- Story will make generous (and appropriate) use of the various Cameras, Motions, Points, Faces, Look-ats, Pauses, and Sounds. (Witty dialog is only one element of a well-developed Xtranormal dialog.)
- Animation will develop a perspective or viewpoint on the issues that emerge from bringing the texts into conversation. (Students will either settle on a viewpoint articulated in one student’s first paper or will consider a perspective that brings together ideas from each group member’s paper.)
- Go to Xtranormal.com and click the Log In tab (upper right corner)
- You are a student with a token.
- In “Don’t have an account?” (right half of screen), find “Are you a student with a token? Sign up here” and click it.
- Enter your token and create your account.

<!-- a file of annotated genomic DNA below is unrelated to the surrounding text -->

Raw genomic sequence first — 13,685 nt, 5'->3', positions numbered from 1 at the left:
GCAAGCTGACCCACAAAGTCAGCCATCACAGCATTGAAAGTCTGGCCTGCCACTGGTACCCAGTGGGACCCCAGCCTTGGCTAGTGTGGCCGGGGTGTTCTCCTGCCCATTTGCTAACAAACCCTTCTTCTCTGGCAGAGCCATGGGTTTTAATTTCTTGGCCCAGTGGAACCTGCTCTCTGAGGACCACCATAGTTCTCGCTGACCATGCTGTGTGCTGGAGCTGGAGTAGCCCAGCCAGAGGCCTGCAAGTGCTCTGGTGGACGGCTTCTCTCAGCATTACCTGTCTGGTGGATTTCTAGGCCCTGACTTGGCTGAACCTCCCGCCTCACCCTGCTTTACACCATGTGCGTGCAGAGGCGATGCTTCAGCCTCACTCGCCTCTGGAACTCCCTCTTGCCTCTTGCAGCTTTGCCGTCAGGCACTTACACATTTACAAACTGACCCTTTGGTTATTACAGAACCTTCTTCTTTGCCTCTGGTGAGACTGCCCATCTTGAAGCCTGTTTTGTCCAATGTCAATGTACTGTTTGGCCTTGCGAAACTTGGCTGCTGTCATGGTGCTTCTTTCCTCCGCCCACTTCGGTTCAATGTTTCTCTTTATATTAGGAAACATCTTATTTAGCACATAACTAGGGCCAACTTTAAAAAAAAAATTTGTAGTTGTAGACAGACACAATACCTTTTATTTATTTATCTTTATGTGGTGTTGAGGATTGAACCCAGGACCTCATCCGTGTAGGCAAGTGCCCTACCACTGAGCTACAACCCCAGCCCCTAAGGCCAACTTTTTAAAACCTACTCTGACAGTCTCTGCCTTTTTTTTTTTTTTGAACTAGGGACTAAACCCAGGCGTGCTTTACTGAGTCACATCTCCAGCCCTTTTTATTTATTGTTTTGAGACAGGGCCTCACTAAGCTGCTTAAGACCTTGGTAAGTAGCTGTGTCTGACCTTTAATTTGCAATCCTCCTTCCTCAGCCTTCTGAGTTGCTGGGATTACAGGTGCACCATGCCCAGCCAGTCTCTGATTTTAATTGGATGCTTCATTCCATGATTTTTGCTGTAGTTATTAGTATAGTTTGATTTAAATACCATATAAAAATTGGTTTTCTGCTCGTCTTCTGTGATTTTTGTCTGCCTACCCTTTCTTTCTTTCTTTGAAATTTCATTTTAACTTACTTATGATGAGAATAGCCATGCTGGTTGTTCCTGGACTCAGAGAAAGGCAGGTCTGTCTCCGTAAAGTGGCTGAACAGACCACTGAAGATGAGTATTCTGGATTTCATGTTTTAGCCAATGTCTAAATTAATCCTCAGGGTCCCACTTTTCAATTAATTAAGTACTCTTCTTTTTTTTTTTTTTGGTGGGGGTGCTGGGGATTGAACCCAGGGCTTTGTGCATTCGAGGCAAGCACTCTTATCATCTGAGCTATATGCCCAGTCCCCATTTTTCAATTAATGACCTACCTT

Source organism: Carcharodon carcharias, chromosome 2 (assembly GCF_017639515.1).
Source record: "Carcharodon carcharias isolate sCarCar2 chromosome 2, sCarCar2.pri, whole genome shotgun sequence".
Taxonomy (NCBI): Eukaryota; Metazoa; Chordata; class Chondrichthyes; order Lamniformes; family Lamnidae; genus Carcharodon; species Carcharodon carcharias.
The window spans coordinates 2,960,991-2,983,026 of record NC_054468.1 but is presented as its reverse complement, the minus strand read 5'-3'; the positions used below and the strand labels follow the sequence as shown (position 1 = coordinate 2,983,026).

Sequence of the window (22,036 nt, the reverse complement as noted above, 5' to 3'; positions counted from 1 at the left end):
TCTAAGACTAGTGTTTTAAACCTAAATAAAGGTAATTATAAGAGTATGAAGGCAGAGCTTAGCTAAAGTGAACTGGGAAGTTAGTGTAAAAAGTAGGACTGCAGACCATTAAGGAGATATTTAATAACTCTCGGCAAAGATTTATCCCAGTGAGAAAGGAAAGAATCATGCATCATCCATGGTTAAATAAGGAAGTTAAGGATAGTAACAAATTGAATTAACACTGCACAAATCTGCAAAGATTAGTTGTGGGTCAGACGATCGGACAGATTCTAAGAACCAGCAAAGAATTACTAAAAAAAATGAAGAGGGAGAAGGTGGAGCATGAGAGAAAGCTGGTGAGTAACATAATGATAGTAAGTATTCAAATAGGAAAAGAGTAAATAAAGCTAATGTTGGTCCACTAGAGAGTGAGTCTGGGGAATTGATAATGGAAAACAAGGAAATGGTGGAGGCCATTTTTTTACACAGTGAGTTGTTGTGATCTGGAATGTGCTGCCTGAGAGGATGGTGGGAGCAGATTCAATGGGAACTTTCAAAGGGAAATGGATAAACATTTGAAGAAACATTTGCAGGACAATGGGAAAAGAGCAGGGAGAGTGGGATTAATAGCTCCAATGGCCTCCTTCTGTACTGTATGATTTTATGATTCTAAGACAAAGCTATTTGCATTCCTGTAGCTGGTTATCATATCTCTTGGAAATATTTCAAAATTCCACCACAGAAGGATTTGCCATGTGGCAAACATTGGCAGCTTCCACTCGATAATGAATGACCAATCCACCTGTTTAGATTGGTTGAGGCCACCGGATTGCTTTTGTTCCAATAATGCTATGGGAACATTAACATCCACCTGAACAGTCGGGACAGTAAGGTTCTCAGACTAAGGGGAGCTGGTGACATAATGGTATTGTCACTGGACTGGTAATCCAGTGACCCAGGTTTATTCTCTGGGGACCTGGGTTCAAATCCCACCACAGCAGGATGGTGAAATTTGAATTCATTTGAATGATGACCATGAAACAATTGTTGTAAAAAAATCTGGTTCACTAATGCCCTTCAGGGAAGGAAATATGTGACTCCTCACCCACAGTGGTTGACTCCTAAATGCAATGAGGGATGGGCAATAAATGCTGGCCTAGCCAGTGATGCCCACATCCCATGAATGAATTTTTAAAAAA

- Try out Xtranormal by playing with one of the Testing Xtranormal assignments before taking on the actual assignment.
* Clearly follows the first three Rules of the Game;
* Selection of quotes and keywords reveals careful thought and shows a keen awareness of opportunities to connect ideas in the readings;
* Demonstrates great care in the selection of a Collection, Set, and Actors as evidenced by the integration of those elements into the dialog itself;
* Uses a variety of camera angles throughout the dialog and limits lengthy “monologues” in order to create a conversation;
* Employs Motions, Points, Faces, Look-ats, Pauses, and Sounds in ways that greatly enhance the actors’ dialog, expressions, and interactions;
* Advances a compelling perspective or viewpoint on the topic taken up in Paper 1.
* Clearly follows the first three Rules of the Game;
* Selection of quotes and keywords reveals thought and shows an awareness of opportunities to connect ideas in the readings;
* Demonstrates care in the selection of a Collection, Set, and Actors as evidenced by the integration of those elements into the dialog itself;